There must be. Moses, the Torah tells us, was the "most humble of all men upon the face of the earth." Yet he had the spunk to stand up to Pharaoh and even argue with G‑d Himself. King David sang, "I am a worm and not a man." He meant it from the bottom of his heart, but you should have seen him swing that sword on the battlefield. Rabbi Eliezer ben Hyrkanus was known for his humility—he would never say a word of Torah that he did not hear from his teacher—yet he was in constant altercation with his colleagues and stood his ground to the end. The same with Rabbi Akiva, who was so humble he sat in a class of small children at the age of forty—and yet stood in fearless rebellion against the awesome Roman Empire.

So how did these guys manage to swing two opposite attitudes at once?

Turns out there's an alternative form of humility. A humility that has nothing to do with self-deprecation, sheepish nature or even insomnia. It also turns out that the same humility comes with a sense of power—but not the sense of power that comes out of ego, pushiness or indigestion. Quite the opposite.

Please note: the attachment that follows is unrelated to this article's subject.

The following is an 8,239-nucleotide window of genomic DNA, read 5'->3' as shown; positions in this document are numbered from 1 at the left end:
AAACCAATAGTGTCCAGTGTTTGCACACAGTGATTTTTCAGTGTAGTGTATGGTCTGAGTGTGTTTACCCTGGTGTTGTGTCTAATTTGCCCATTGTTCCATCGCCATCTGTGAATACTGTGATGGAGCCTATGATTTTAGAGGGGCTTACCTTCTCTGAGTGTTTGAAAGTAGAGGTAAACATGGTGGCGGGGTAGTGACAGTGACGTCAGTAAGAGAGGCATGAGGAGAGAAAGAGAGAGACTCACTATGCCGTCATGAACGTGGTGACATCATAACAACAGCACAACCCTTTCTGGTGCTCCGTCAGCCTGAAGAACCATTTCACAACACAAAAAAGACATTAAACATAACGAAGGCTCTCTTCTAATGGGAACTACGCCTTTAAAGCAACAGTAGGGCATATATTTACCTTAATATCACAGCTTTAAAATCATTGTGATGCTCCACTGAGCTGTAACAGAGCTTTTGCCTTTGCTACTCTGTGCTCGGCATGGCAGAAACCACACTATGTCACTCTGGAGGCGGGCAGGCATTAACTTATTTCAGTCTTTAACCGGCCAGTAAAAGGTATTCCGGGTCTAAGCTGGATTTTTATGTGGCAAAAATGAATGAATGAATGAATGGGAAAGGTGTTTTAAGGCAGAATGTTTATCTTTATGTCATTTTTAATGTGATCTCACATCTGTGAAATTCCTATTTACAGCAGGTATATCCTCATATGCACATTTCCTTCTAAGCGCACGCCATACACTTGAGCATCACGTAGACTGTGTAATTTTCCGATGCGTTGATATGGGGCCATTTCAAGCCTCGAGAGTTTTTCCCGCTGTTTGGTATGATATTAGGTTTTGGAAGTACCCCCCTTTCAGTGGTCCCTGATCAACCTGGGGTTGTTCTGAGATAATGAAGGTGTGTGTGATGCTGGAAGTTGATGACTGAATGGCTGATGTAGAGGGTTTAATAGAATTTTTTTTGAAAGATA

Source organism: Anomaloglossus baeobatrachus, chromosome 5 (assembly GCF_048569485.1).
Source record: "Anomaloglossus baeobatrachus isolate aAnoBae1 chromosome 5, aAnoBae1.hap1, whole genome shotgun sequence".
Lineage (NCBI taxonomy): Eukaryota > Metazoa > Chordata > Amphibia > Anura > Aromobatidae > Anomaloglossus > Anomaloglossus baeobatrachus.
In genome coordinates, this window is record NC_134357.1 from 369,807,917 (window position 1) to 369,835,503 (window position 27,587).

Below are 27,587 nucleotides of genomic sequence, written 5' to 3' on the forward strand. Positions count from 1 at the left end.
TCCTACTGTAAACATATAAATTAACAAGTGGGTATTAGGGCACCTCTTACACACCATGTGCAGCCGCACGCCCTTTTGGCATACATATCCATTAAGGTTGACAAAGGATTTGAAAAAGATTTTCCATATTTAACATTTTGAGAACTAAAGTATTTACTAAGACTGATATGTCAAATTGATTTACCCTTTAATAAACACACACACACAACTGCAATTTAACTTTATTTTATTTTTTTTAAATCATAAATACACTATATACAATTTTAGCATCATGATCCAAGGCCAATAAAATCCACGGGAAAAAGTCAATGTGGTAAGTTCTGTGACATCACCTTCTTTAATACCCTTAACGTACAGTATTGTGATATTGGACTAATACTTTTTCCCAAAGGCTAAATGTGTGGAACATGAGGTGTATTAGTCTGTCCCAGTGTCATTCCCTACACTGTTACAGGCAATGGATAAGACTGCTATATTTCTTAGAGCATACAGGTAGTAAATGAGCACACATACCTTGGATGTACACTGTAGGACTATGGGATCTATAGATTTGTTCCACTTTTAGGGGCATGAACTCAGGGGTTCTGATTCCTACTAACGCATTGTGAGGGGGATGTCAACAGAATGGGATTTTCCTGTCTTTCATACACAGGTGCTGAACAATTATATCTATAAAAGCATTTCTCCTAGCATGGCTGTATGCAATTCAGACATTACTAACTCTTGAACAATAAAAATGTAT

It's the sense of, "Yes I know who I am, what I can do and what I can't. But I stand in the presence of something much larger than my little self, so much larger that there isn't any room left for any vestige of my own ego. Something before which a thousand universes are less than dust and from which all things extend. Something which is infinite, transcendent and yet pervades all things."